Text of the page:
Industry figures have described the Government's announcement that it will outlaw the practice of topping up minimum wage with tips from next year as bad news for both operators and staff.
In the wake of a long-running campaign by the Unite union and two newspapers, the Government last week announced it would close the loophole that allows non-cash tips to be used to top up waiting staff's basic pay to meet the national minimum wage, currently £5.52.
Business Secretary John Hutton said the decision was an issue of "fairness and common sense" and the Federation of Small Businesses (FSB) backed him up, claiming that 99% of its 2,000 restaurant members did not use tips to subsidise wages.
FSB national chairman John Wright said: "Big businesses have been using this loophole to keep costs down. It creates an unfair playing field and means small companies, which pay their staff a decent hourly rate and let them keep tips on top, simply cannot compete."
But Bob Cotton, chief executive of the British Hospitality Association, warned that the Government's proposals had not been "thoroughly thought through". He warned that under the current system, tips distributed via a tronc are not subject to national insurance (NI) deductions. But if this practice is banned, the entire minimum wage payment will become subject to both tax and NI contributions, increasing the tax rate for staff and operators.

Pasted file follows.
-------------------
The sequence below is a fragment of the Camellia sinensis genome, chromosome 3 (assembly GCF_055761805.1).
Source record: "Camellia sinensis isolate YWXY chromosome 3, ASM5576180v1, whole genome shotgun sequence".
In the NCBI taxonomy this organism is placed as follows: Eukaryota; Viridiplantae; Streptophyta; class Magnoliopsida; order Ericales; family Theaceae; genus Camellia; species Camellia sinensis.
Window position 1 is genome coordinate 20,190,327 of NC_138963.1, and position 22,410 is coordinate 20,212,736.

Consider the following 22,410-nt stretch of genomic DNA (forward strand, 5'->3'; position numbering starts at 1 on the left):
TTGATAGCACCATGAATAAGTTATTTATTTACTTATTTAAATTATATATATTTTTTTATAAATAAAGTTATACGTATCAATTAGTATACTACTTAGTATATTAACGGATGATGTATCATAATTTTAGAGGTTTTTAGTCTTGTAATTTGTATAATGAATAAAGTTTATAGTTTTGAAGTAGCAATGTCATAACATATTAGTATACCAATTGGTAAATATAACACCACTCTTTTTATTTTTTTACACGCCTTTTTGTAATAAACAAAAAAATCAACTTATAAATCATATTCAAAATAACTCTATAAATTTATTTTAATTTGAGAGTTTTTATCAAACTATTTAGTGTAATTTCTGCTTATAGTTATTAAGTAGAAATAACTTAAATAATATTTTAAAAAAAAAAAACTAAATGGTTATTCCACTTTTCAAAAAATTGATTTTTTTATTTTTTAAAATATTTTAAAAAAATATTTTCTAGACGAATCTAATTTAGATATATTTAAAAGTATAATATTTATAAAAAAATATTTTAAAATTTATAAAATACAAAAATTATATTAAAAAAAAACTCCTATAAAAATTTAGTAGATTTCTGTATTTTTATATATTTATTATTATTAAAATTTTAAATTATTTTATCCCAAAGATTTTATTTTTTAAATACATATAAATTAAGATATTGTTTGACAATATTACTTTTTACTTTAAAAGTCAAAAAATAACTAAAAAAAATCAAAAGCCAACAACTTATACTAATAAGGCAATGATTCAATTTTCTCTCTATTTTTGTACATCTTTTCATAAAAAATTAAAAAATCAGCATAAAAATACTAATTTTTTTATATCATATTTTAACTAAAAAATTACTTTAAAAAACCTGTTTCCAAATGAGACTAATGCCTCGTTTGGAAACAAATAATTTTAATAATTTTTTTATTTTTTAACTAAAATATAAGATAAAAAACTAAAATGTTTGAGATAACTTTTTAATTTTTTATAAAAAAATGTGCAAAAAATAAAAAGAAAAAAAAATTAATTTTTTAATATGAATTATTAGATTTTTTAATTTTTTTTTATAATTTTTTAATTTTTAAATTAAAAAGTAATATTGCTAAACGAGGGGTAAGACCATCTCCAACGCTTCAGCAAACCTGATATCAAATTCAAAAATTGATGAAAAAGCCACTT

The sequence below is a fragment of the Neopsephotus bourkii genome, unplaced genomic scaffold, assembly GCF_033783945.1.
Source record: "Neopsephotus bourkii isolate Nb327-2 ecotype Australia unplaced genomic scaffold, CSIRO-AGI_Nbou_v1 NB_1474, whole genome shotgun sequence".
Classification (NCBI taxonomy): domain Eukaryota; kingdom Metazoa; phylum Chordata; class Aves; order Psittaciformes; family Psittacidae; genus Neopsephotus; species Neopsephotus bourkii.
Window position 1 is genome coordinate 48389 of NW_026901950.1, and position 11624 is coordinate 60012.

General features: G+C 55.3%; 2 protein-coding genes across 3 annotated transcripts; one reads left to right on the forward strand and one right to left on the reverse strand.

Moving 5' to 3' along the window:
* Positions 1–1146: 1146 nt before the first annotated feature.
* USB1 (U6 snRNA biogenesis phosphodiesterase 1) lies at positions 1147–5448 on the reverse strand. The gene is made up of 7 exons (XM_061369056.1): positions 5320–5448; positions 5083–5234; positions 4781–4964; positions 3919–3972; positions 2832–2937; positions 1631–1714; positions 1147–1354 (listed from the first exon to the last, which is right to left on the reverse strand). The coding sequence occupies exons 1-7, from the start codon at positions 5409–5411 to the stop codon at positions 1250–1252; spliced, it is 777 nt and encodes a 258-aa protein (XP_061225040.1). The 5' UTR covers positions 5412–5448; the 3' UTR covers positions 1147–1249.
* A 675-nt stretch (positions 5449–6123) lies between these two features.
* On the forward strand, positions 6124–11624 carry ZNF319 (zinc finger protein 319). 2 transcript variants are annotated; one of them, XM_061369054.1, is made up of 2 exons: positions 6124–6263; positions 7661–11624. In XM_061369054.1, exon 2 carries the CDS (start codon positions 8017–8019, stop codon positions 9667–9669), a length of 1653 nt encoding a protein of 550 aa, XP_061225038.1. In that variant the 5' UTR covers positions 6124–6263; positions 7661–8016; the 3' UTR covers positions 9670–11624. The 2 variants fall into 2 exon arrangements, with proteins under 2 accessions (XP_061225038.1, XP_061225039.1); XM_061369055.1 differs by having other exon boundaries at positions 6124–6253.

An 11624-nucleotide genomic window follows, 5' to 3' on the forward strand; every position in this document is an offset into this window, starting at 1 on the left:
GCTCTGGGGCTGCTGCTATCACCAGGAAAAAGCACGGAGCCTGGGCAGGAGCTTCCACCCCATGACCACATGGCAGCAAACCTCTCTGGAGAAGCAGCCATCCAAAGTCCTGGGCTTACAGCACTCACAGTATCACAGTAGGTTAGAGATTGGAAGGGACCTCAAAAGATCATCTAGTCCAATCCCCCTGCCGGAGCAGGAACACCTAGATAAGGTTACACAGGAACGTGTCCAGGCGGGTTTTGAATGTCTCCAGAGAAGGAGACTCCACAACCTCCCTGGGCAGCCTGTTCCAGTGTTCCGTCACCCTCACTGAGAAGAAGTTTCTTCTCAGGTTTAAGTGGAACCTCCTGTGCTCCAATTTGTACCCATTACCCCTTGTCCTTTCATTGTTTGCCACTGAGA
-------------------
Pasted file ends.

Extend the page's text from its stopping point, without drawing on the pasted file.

"The only person to gain will be the taxman," he added.
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How will staff be worse off?
According to Peter Davies, senior manager at business advisory firm Vantis, a waiter currently working 48 hours a week earning £8.50 an hour in London, with £3.50 coming from the house and £5 from tips, has weekly gross earnings of £408.
"He pays income tax of £60.60 on the total amount but pays national insurance (NI) only on the earnings from the house, which at £168 works out at £6.93 a week. This means he gets £340.47 a week after taxes," said Davies.
"If the tips exemption goes altogether, the same waiter will have to pay NI for his entire weekly salary. This means he will pay NI of £33.33, leaving him with a total salary of £314.07 - that's £26.40 less than before."
Davies added that the employer's costs would also increase from £8.06 per week at present to £38.78 a week, as more employer NI would be due.